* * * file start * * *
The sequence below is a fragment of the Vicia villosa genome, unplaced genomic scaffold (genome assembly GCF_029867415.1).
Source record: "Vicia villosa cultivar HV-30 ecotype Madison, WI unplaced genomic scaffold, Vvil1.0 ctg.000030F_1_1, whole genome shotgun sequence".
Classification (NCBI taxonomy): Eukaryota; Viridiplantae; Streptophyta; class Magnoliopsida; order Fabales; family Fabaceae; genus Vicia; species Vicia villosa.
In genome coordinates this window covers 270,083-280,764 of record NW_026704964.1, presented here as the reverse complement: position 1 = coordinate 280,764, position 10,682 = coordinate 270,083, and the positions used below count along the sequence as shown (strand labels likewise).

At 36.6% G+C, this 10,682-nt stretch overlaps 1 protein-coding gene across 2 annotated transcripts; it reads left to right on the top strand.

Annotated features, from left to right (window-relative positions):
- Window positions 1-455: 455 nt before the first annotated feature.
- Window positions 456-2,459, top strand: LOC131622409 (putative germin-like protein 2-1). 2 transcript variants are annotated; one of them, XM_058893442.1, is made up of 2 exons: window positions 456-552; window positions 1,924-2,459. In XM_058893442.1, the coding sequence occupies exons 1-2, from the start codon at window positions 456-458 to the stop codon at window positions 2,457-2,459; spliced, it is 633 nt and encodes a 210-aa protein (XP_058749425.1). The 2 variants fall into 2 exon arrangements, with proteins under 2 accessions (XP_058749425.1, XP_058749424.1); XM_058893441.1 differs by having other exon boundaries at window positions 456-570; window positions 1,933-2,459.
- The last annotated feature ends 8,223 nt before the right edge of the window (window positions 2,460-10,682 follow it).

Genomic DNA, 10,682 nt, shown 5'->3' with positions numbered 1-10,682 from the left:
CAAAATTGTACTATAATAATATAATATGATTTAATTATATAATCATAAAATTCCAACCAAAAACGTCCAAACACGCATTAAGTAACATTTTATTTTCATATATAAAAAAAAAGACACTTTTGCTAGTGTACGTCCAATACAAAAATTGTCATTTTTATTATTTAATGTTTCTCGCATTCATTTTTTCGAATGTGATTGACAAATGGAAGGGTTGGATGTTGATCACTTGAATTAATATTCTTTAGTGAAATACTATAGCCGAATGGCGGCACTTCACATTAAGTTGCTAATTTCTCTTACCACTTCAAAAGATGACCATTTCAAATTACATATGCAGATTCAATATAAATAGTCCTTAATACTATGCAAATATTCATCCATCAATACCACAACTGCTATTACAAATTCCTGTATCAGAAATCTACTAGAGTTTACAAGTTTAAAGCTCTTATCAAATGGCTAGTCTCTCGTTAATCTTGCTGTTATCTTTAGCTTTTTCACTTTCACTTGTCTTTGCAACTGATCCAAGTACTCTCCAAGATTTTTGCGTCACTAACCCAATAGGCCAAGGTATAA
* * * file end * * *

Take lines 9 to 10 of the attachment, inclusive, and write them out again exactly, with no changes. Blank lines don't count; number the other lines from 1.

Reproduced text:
- The last annotated feature ends 8,223 nt before the right edge of the window (window positions 2,460-10,682 follow it).

Genomic DNA, 10,682 nt, shown 5'->3' with positions numbered 1-10,682 from the left: